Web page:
20. The Organ Grinder’s Monkey (2011)
Daniel Craig is no stranger to the freaky cameo (see the stormtrooper bit in The Force Awakens) but this very much NSFW short film from the Chapman brothers is surely the freakiest. Craig gets about 40 seconds of screen time as the voice of artist Rhys Ifans’s post-masturbatory fantasy: a chimp with a brain implant who yammers Ifans’s despair at his artistic impotence. A high-impact performance, in every way.
19. Sylvia (2003)
This looked great on paper: Craig as earthy, passionate poet Ted Hughes opposite Gwyneth Paltrow’s uptight Plath, a writer struggling with her art. Craig dives into the role with impressive commitment (including a sort of rehearsal for his career-defining ocean-swim-trunks moment) but something doesn’t quite work; maybe the film is just a bit too careful to burnish the Plath legend.
18. Happy and Glorious (2012)
Not strictly speaking a film, or even a performance, but Craig’s comedy skit with the Queen was the climax to the 2012 Olympics opening ceremony, suggesting that HM parachuted into the stadium from a helicopter. Craig isn’t required to do much more than stride around purposefully in his 007 tux, but the little cough he gives to attract the Queen’s attention is an acting masterclass in itself.
17. Enduring Love (2004)
Craig’s honeyed, soft-spoken tones and donnish frown has allowed him to develop a nice sideline in academics and intellectual types. Here he is essentially a more buff version of Ian McEwan in the Roger Michell-directed adaptation of McEwan’s stalker-thriller. The film itself never quite lives up to the barnstorming opening in which Craig joins efforts to stop an out-of-control balloon, but his controlled performance suits his character.
16. No Time to Die (2021)
This was Craig’s fifth and final clamber up the James Bond tree, and if we are being honest the strain was starting to show, a bit. The makers attempted to inject a wintry, valedictory tone into proceedings – understandably, perhaps, given where they wanted to go with the narrative – but the Bond films are never especially good at introspection and regret. Craig keeps his end up but mentally speaking, he had already left the building.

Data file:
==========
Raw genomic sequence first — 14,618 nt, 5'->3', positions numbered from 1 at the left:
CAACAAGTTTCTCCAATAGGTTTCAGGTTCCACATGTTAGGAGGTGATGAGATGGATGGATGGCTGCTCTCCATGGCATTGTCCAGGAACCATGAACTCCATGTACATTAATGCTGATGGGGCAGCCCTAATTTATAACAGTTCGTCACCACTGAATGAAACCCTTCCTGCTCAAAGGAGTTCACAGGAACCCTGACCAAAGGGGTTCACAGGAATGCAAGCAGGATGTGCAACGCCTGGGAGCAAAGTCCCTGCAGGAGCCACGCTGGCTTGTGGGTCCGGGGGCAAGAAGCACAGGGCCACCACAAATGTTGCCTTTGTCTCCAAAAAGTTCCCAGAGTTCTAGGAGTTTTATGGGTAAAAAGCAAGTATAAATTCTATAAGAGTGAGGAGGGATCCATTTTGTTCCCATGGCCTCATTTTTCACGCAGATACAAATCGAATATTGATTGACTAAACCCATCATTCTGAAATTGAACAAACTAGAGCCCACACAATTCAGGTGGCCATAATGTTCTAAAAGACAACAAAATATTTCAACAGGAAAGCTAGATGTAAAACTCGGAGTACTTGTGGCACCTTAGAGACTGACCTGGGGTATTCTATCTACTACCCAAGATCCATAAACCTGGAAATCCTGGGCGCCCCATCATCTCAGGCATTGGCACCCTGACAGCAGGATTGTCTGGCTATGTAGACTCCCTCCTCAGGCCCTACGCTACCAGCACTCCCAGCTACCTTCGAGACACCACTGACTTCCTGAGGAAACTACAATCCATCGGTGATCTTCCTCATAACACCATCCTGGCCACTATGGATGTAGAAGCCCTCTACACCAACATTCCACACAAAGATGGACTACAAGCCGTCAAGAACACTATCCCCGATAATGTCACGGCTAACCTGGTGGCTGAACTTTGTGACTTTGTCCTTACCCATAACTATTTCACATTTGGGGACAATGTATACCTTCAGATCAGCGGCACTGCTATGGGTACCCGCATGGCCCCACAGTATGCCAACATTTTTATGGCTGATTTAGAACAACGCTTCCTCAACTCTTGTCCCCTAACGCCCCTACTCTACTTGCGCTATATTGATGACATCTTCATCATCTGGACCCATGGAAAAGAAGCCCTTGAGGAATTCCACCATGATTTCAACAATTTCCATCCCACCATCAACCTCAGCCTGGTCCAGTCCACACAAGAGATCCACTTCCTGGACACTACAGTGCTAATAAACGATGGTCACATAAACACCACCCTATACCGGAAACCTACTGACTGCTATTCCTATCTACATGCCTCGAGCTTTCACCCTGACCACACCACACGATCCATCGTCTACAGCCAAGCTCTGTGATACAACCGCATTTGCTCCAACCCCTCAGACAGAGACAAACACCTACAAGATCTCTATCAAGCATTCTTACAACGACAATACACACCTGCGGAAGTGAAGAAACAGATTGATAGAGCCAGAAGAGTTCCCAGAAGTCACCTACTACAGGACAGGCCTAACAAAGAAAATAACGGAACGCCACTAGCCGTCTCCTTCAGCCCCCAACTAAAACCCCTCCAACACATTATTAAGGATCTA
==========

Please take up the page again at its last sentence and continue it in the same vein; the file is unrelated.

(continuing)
15. Road to Perdition (2002)
One of Craig’s earliest forays into Hollywood, playing a small but key role in Sam Mendes’s retro gangster thriller, adapted from a graphic novel by Max Allan Collins and Richard Piers Rayner. It’s very much the bad guy part: Craig is Connor, the twitchy, murderous son of Paul Newman’s gang boss John Rooney. Sample dialogue: he’s asked at a wake why he’s always smiling; Connor replies, grinning maliciously: “Because it’s all so fucking hilarious.”
14. The Trench (1999)
Craig often seems happier (and more effective) as part of an ensemble – at least until Bond meant he had to carry a movie on his own. He played a hardbitten first world war platoon sergeant in William Boyd’s adaptation of his own novel; the troopers waiting to go over the top at the Somme included fresh-faced Danny Dyer, Cillian Murphy and Ben Whishaw. The role brought out Craig’s natural air of command, invaluable later as 007, as he repeatedly clashes with Julian Rhind-Tutt’s nervy officer.
13. Copenhagen (2002)
In the days when BBC Four made long-form drama, Craig was charged with upholding one of their bravest (or most foolhardy, considering the ratings) attempts to elevate the tone of the culture. Adapted from Michael Frayn’s play about the wartime meeting between physicists Werner Heisenberg and Niels Bohr, Craig played the former (of “uncertainty principle” renown), who might or might not develop atomic weapons for the Nazis. An impressively high-minded film, and probably Craig’s most uncompromising of his gallery of academics.